LAFAYETTE, Louisiana -- About 100 students and members of the community gathered on the campus of the University of Louisiana at Lafayette Friday evening to honor the victims of a deadly shooting at a popular movie theater in this city.
Standing near a fountain on the campus quad, the crowd sung the national anthem and later lit candles and observed a moment of silence for the two women who died and the nine other people who were injured after a gunman opened fire Thursday during a screening here of the comedy "Trainwreck."
The shootings have pierced the mid-summer calm and quiet on campus, bringing students together in collective shock and worry that something so violent could happen so close by.
Students said that going to the movies at Lafayette's Grand Theater, a large cineplex located only about a mile and a half from campus and tucked near stores and restaurants, is a familiar ritual.
“The McDonald's is right there. We all go to that McDonald's after class and we would all catch a movie. It's such a normal thing,” said Claire McVey, a student from Houston.
McVey said she was home for summer break when she heard word of the theater attack, and that she made the three-and-a-half hour drive to campus early Friday morning.
“As a student here, I felt it was right to come and pay my respects and be there to support everyone,” McVey said.
Other students said they were working their part-time evening jobs in neighborhood restaurants when diners and staff began noticing alarming posts on social media.
"I heard about it from one of my tables," said Cheyne Galon, 21, who works as a waitress on Thursday nights at a cafe near the theater.
Galon said it would take some time before she felt safe at the movies or elsewhere near campus, and that she and her friends have turned to each other for support.
"We're all impacted. It's not something a majority of us thought would happen in Lafayette," Galon said.
The shootings are a particularly painful episode for the community at the University of Louisiana at Lafayette. In a statement released online Friday, the university president said that 33 year-old Jillian Johnson, one of two women killed Thursday, was a 2004 graduate.
Johnson owned a popular clothing and design business. "It's not a day goes by that you don't see one of the things that she created -- a t-shirt, a hat, a purse, or a booksack," said Stephen Ortego, 31, a member of Louisiana's House of Representatives and a local architect.
"It hits close to home," Ortego said.
Law enforcement and state officials say police were alerted to the scene at about 7:30 p.m. Thursday, when a fire alarm was pulled by a quick-thinking area teacher who was among the wounded in the movie audience.
Police have identified the shooter as 59 year-old John Russell Houser, a "drifter" from Georgia who had also lived in Alabama. Houser, according to law enforcement, opened fire on the audience with a .45 caliber handgun, killing two women, Jillian Johnson and 21 year-old Mayci Breaux, and wounding nine other people. Police say he took his own life after spotting officers.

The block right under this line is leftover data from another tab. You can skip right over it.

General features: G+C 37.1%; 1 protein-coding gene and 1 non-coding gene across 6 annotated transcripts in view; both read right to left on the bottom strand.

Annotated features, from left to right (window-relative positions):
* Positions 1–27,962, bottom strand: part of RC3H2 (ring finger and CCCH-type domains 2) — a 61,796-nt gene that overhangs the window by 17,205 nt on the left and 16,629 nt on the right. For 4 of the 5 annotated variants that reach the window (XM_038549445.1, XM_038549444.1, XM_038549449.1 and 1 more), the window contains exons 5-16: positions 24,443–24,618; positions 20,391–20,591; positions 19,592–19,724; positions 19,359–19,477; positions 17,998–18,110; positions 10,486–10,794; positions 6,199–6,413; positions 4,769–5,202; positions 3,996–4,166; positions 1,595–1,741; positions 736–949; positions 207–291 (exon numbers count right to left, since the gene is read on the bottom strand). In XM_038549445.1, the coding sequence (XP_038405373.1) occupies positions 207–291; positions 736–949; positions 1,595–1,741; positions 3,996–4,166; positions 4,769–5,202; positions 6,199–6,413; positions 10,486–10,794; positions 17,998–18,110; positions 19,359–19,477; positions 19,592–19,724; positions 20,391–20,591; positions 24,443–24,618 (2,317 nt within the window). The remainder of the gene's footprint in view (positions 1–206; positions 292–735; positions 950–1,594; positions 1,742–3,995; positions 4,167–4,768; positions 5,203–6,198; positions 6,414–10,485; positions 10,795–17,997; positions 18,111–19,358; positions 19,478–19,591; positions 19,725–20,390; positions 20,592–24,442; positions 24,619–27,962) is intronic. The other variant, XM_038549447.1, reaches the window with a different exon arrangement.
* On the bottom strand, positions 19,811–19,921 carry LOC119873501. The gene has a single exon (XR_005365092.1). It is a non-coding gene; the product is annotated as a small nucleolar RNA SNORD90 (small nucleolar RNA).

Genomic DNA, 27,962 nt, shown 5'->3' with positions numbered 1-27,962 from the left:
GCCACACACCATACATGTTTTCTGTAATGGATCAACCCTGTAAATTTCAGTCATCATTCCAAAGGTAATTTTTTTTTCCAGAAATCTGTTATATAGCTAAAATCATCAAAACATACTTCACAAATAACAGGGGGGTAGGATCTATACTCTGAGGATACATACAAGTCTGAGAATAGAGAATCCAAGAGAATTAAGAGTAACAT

The organizer of the campus vigil says she was so disturbed by the violence Thursday that she couldn't sleep.
“I felt in my heart that I needed to do something,” said Mary Miller, 23, a biology major and a sergeant in the Louisiana National Guard. Miller says that after some time on Friday morning it became apparent to her that a campus memorial event had not yet been planned.
"I got the bright idea that maybe I can do something," Miller said. She announced the event on Facebook, garnering hundreds of "likes" from friends and other students.
Reflecting the deep religious faith here in this city about two hours west of New Orleans, campus religious leaders attended the vigil Friday, making brief remarks and offering prayers.
Father Bryce Sibley, who is chaplain of the area's Our Lady of Wisdom Church and runs a campus Catholic ministry, said his Mass service was crowded Friday. Sibley said about 120 people were there, more than double the number he usually draws during the summer.
Jonah Slason, 25, a choir director and recent graduate of the university, said he was inside the showing of "Trainwreck" when the shooting occurred.
At the end of the vigil Friday he hugged friends and held on to his small candle, which had burned out.
"All of a sudden, I just hear this loud bang," Slason recalled during an interview, detailing the moments that the shooting began. Slason said he and a friend ran toward the theater exit as more shots rang out.
Slason said he feels fortunate to have survived and is grateful he could pray for victims alongside other members of the community.
"That's one of the biggest things I know," Slason said. "That Lafayette is a city covered with God's love."
The university's vigil Friday is among a handful of relatively small and relatively private memorial events held in the wake of the shootings.
During a press conference Saturday, a Lafayette police spokesperson said the department is asking people to refrain from holding large vigils in public places until authorities are able to make plans to ensure public safety.
"We're still handling calls within the city," Corporal Paul Mouton said, adding that carrying on the normal business of policing while aiding the broad investigation here has been "taxing."
City administrator Dee Stanley said separately during an interview Saturday that a meeting would be held Monday between city officials and community and religious leaders to plan a large public event.